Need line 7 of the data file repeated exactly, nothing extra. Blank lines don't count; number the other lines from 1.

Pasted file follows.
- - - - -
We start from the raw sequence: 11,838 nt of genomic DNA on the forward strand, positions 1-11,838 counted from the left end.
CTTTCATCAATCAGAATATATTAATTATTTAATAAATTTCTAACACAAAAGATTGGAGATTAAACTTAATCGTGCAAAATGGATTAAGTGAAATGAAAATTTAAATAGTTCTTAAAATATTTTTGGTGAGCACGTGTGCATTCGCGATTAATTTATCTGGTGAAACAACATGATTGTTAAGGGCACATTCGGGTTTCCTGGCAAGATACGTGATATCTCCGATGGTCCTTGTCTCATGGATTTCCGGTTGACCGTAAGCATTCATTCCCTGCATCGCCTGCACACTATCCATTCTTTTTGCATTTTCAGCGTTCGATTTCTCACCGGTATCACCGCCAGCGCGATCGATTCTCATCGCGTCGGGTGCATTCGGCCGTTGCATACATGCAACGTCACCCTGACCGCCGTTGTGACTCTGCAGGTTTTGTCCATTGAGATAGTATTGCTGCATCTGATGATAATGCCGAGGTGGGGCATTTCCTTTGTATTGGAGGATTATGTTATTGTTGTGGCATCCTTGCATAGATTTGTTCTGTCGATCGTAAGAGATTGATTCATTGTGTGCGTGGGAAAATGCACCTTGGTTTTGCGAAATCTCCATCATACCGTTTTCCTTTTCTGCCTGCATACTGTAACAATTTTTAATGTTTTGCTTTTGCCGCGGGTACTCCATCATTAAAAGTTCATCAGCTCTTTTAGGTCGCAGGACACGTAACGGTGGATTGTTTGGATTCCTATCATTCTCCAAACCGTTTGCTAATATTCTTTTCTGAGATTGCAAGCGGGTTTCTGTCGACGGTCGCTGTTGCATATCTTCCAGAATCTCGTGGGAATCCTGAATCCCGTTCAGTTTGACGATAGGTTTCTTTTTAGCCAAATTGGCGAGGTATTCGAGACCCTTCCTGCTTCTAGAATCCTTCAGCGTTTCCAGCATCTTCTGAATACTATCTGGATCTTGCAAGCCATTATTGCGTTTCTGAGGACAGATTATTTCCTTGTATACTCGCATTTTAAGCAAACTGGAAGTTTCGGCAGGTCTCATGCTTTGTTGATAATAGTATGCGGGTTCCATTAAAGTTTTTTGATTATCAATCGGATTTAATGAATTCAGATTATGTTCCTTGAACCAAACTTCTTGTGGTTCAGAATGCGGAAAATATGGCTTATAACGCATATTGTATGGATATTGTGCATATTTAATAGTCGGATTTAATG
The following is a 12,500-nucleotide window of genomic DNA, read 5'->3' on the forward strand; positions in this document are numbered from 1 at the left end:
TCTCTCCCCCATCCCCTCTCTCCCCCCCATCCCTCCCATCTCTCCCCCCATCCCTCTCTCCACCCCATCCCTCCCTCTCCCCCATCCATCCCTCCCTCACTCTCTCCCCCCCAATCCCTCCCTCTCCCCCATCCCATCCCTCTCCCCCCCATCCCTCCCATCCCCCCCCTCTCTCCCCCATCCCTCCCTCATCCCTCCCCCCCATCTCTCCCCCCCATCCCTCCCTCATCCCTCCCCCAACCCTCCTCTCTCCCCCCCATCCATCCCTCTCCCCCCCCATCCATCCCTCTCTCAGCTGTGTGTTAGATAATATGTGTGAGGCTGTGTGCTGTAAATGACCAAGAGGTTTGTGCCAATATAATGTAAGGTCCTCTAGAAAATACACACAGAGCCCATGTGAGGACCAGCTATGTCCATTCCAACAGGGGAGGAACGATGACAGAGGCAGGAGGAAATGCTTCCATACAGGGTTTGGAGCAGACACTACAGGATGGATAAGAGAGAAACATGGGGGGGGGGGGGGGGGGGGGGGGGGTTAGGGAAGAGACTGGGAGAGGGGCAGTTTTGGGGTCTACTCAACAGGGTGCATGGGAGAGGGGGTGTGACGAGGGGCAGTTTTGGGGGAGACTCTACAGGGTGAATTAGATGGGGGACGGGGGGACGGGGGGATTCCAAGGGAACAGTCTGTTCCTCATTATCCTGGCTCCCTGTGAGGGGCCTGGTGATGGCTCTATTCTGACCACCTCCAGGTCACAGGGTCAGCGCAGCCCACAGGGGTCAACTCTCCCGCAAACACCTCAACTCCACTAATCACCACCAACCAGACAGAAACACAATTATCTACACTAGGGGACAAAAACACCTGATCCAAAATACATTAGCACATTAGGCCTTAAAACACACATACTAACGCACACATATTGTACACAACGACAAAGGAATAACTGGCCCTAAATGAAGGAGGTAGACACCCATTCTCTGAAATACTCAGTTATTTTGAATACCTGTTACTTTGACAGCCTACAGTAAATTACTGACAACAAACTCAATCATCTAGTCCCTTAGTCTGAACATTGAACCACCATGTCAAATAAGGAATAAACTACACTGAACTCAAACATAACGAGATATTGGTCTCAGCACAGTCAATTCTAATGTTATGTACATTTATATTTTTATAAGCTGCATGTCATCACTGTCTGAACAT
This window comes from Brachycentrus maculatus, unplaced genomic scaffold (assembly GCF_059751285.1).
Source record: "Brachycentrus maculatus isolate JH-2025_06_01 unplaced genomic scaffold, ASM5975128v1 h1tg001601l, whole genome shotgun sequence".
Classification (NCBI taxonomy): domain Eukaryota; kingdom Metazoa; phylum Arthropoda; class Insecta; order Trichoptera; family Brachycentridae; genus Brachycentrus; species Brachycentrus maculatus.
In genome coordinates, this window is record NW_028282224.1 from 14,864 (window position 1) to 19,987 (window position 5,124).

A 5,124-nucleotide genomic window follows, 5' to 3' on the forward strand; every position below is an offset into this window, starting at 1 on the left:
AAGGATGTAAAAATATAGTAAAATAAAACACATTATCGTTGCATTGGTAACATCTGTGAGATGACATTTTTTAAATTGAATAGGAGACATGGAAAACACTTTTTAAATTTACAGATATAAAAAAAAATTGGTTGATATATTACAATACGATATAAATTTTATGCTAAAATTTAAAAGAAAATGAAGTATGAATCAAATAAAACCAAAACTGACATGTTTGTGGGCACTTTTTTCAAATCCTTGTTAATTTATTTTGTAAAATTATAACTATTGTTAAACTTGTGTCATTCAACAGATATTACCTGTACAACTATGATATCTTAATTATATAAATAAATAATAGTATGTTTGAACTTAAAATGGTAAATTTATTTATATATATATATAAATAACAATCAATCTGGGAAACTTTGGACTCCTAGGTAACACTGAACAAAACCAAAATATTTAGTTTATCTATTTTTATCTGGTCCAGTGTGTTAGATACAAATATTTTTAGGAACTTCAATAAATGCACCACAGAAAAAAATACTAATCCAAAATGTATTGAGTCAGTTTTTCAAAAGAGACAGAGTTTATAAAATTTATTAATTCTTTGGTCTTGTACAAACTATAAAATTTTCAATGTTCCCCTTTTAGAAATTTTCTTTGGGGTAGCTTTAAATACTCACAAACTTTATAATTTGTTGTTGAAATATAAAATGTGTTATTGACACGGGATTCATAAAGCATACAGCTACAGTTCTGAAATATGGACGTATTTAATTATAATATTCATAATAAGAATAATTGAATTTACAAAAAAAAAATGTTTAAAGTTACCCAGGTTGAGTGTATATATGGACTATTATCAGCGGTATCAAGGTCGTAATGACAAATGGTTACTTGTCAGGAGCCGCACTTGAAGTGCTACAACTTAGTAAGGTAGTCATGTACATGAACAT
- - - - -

Classification (NCBI taxonomy): domain Eukaryota; kingdom Metazoa; phylum Arthropoda; class Insecta; order Trichoptera; family Brachycentridae; genus Brachycentrus; species Brachycentrus maculatus.